"That really taught me to enjoy the moment," Berge said. "That was my goal coming into the season, to enjoy every practice, every tournament, every match. Every time you come off the mat and have your hand raised, you need to cherish those moments. So this (state tournament), I really tried to soak it all in."
While the hug with Heidt was very special following his match, Berge also had a special moment with his father, Kevin.
"My dad has been in my corner for every match since preschool," Berge said. "He's also very, very important to me when it comes to wrestling. I trust him with everything."
Following the win, Berge received a standing ovation from the Xcel Energy Center crowd of nearly 10,000. "When you see that, I think it's because you're a fun kid to watch, and I take that as a compliment and I really appreciate it too," he said.
Ryan, Schorr on top
Fellow K-M seniors Keaten Schorr and Noah Ryan also wrapped up state titles Saturday. It was the second state crown for both wrestlers.
Schorr won his first state title as a sophomore. But he was denied a state title last season and went on to finish fifth.
In the offseason, Schorr was determined to not allow that letdown to happen again. He succeeded.
"Keaten is a worker," Heidt said. "We talk about Brady Berge's work ethic a lot, but Keaten was right there with him. Whether it was a 6 a.m. practice, summer workouts, whatever, Keaten was there. He looked like a kid who could bounce back from adversity, and that's what he did."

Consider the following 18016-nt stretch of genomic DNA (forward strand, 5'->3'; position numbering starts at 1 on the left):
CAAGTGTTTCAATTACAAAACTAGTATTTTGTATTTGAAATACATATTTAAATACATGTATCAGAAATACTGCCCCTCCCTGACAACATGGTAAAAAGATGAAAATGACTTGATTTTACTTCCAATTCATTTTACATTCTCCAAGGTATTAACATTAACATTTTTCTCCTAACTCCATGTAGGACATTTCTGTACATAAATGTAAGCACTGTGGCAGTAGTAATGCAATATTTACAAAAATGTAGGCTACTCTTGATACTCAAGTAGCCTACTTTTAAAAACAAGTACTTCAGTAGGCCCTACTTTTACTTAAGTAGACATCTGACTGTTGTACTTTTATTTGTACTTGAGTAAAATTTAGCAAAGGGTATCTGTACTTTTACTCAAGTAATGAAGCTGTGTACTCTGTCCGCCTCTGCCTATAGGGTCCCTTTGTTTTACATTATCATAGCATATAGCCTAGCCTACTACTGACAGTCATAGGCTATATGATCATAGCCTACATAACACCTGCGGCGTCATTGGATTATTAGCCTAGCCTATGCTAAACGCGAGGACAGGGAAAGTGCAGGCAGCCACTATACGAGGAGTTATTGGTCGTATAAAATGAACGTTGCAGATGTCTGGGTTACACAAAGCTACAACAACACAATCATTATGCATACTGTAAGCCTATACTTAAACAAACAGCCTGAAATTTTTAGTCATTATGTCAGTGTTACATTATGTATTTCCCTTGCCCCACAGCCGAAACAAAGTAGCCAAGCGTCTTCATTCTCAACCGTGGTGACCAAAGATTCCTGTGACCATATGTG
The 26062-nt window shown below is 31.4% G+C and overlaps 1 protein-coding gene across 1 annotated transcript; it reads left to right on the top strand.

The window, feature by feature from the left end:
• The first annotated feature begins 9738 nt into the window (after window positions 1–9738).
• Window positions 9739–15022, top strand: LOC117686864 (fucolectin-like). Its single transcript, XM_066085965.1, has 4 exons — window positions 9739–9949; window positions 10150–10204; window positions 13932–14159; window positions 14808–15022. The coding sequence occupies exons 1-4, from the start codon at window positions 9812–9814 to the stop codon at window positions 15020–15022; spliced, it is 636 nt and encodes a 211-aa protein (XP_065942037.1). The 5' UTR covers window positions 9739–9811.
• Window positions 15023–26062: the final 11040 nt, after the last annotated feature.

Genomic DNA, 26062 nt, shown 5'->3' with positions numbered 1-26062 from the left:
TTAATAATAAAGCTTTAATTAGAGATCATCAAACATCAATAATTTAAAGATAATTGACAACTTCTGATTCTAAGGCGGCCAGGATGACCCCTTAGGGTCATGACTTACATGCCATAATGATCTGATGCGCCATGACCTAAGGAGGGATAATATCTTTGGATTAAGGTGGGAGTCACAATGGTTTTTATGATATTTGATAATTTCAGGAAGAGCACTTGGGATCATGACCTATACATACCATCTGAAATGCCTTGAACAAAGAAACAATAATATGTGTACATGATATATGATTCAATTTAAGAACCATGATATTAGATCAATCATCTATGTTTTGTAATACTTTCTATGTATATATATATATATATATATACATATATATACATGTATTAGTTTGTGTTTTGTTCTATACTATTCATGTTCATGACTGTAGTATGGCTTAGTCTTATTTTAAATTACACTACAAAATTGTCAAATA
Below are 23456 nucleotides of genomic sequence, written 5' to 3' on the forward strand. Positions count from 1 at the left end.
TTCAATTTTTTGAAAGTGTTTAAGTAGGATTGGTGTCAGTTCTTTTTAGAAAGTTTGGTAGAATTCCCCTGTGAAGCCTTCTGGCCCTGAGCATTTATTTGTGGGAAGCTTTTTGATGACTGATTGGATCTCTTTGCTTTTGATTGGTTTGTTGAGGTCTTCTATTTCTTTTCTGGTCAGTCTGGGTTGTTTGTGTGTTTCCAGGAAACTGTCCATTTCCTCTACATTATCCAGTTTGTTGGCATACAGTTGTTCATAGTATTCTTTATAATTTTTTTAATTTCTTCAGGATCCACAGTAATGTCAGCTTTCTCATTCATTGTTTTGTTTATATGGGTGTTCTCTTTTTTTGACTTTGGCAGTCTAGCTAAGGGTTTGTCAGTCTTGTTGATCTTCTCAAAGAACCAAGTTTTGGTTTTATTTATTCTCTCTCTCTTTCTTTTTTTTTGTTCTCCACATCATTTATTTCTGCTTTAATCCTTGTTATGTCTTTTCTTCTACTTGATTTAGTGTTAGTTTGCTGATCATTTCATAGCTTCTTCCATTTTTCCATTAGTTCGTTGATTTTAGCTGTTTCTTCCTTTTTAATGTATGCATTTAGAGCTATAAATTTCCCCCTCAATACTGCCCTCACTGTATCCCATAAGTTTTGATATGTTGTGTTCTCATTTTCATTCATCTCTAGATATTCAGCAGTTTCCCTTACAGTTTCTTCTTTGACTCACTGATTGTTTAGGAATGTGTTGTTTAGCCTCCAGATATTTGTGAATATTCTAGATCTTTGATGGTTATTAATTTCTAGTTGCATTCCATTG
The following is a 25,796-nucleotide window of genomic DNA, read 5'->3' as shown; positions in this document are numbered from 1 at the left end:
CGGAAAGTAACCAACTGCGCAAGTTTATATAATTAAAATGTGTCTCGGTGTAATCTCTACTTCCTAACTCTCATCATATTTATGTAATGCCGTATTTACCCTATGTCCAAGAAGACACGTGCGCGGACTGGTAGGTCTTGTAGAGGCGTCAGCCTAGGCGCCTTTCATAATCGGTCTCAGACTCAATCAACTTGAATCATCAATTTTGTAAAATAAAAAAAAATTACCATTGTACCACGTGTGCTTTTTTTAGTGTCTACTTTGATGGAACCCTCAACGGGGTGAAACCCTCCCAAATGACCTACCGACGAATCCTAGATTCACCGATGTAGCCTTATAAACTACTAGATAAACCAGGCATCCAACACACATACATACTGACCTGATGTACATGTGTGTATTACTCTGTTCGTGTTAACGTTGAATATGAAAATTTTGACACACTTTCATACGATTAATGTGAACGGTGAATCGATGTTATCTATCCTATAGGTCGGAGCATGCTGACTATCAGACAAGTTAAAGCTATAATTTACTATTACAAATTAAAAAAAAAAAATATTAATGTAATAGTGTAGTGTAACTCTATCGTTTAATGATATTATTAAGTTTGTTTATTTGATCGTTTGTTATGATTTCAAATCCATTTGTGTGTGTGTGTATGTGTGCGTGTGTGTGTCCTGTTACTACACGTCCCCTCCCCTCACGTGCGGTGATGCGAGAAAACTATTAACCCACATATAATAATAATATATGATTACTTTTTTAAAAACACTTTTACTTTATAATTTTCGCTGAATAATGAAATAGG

Schorr put forth an almost workman-like effort at the state tournament. He dominated the competition, making few mistakes on his way to the crown at 138. His closest match of the tournament was his 8-1 win in the finals over top-seeded Morgan Fuenffinger of Hibbing.
"Keaten is a gamer; he takes the ups and downs of this sport well," Heidt said. "But he's always figured out how to peak at the right time."
Ryan wrapped up his wildly successful career with a second consecutive title.
Ryan had a very tough Zach Jakes of Mankato West in the 220 finals. Jakes came in undefeated, and he finished second at state a year ago.
"We knew that kid hit like a freight train," Heidt said. "And he did. We just had to match it. We told Noah we want action, one way or another. When action happens, when the fur flies, that's when Noah Ryan wins. That was shown out there in that match."
Jakes consistently got to Ryan's legs throughout the match, but Ryan won almost every scramble and came away with an 11-5 win.